Is There Anything Worse Than Being A Cubs Fan?

Now that football is over and thoughts turn to baseball, “the inevitable” is a couple of months away from beginning all over again. I’m so used to it.

Kermit the Frog says, “It isn’t easy being green.” Guess what Kermit? It’s no walk in the park being a Cubs fan either. Anyone who knows baseball knows that. And even worse, many “real” baseball fans look down their baseball noses at us. They think we don’t know much about the game. I suppose their logic isn’t completely without merit: After all, if we did know much about baseball, why would we be Cubs fans in the first place?

I grew up in the Calumet Region of northwest Indiana. Region Rats are generally either fans of the White Sox or the Cubs. Never both. Unfortunately, I was born a Cubs fan.

I’ve thought a lot about this self-inflicted heartache my whole life. Why do we put ourselves through this every year? Optimism? Denial? Both? It’s the same routine every spring: Maybe this will be the year. Sometimes, we come right out and tell ourselves: This WILL be the year!

Why do we think “this year” will be any different than all the other years? To most fans, “magic number” refers to the combination of their team’s wins and the second place team’s losses needed to clinch the division. Our magic number is usually a combination of Cubs losses and other teams’ wins that will eliminate the Cubs from the post-season. Again.

Not only is a Cubs fan’s life filled with disappointment and heartbreak, every once in awhile in can get downright cruel. Case in point:

My favorite Cubs team of all time was the 1969 edition. Mr. Cub, Ernie Banks had moved from shortstop to first base. Glenn Beckert (who seldom struck out) was at second, Don Kessinger at short, with the late, lovable Ron Santo at third. Sweet Swingin’ Billy (Williams) from Whistler was in left, and a pretty good catcher by the name of Randy Hundley was behind the plate.

We had some pretty good pitchers too, including Canadian Ferguson Jenkins (now in the Hall of Fame) and Ken Holtzman, who threw a no-hitter that year. (Although it took the Lake Michigan wind pushing a Hank Aaron homerun back into the field of play to make it happen.) Ironically, Holztman’s effort was the only no-hitter in the history of baseball with no strike-outs. Go figure.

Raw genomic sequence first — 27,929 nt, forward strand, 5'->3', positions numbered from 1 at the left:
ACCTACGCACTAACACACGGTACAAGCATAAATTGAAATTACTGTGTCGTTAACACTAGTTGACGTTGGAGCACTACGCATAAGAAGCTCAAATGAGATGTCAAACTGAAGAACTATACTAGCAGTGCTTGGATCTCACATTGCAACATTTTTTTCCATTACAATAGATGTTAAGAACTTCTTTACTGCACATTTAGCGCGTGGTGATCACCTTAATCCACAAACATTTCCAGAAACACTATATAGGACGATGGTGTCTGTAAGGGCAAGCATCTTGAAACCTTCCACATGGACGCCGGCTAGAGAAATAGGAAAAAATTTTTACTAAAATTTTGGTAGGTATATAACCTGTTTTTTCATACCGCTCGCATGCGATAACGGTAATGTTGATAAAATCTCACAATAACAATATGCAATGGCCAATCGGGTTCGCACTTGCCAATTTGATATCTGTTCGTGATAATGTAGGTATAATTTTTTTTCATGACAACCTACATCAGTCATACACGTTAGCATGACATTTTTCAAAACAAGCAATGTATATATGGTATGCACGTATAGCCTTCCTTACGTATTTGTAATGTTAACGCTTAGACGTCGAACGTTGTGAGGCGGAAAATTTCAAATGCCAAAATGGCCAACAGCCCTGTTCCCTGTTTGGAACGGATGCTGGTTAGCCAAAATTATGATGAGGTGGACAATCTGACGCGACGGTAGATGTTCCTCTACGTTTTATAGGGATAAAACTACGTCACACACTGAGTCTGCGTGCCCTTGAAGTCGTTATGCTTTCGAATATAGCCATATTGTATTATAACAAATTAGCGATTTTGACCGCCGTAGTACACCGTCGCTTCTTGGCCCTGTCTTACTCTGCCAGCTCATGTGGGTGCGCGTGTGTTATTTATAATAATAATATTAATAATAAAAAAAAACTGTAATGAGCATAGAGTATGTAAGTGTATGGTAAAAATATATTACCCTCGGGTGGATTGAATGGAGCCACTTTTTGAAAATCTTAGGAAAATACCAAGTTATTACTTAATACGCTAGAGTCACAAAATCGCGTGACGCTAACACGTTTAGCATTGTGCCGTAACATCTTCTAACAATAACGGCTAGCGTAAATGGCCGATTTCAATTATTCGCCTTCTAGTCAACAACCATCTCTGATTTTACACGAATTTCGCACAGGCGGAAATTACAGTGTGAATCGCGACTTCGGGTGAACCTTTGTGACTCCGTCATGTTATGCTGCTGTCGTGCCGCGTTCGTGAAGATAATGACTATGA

The Cubbies were managed by the irascible Leo Durocher in those days. Leo the Lip was nearing the end of a successful career and was a bit long    in the tooth by 1969. How could anyone not love Leo? You never knew what was going to come out of his mouth when someone stuck a microphone in his face. Among my favorite Leo quotes:

I believe in rules. Sure I do. If there weren’t any rules, how could you break them?

I never did say that you can’t be a nice guy and win. I said that if I was playing third base and my mother rounded third with the winning run, I’d trip her.

Baseball is like church. Many attend, few understand.

Buy a steak for a player on another club after the game, but don’t even speak to him on the field. Get out there and beat him to death.

Anyway, the day after the Holztman no-hitter, the Cubs had their largest lead of the season: 8 1/2 games up on the Cardinals, 9 1/2 ahead of the Mets. Surely, this was FINALLY the year. Unfortunately, 1969 was also the year of Gil Hodges’ Amazing Mets. During a collapse for the ages, the Cubs lost 17 of their last 25 games while the Mets won 38 of 49 and went on to beat the Baltimore Orioles in the World Series.

Some blamed the epic collapse on the Curse of the Billy Goat, which was allegedly placed on the Cubs in 1945. Billy Goat Tavern owner Billy Sianis was asked to leave a World Series game at Wrigley Field between the Cubs and the Tigers because the odor of his pet goat was bothering other fans. Sianis became outraged and declared: “Them Cubs…they aren’t gonna win no more!” The Cubs were up 2 games to one at that point but went on to lose the World Series to the Tigers. Of course they did.

Then there was the infamous black cat incident that many Cubs fans believe was the beginning of the end of the 1969 season. During the first inning of a crucial game with the Mets at Shea Stadium, a black cat walked across the field right in front of the Cubs dugout, past Ron Santo, who was waiting on deck. The Mets won the game, took the division lead the next day, and the rest is history.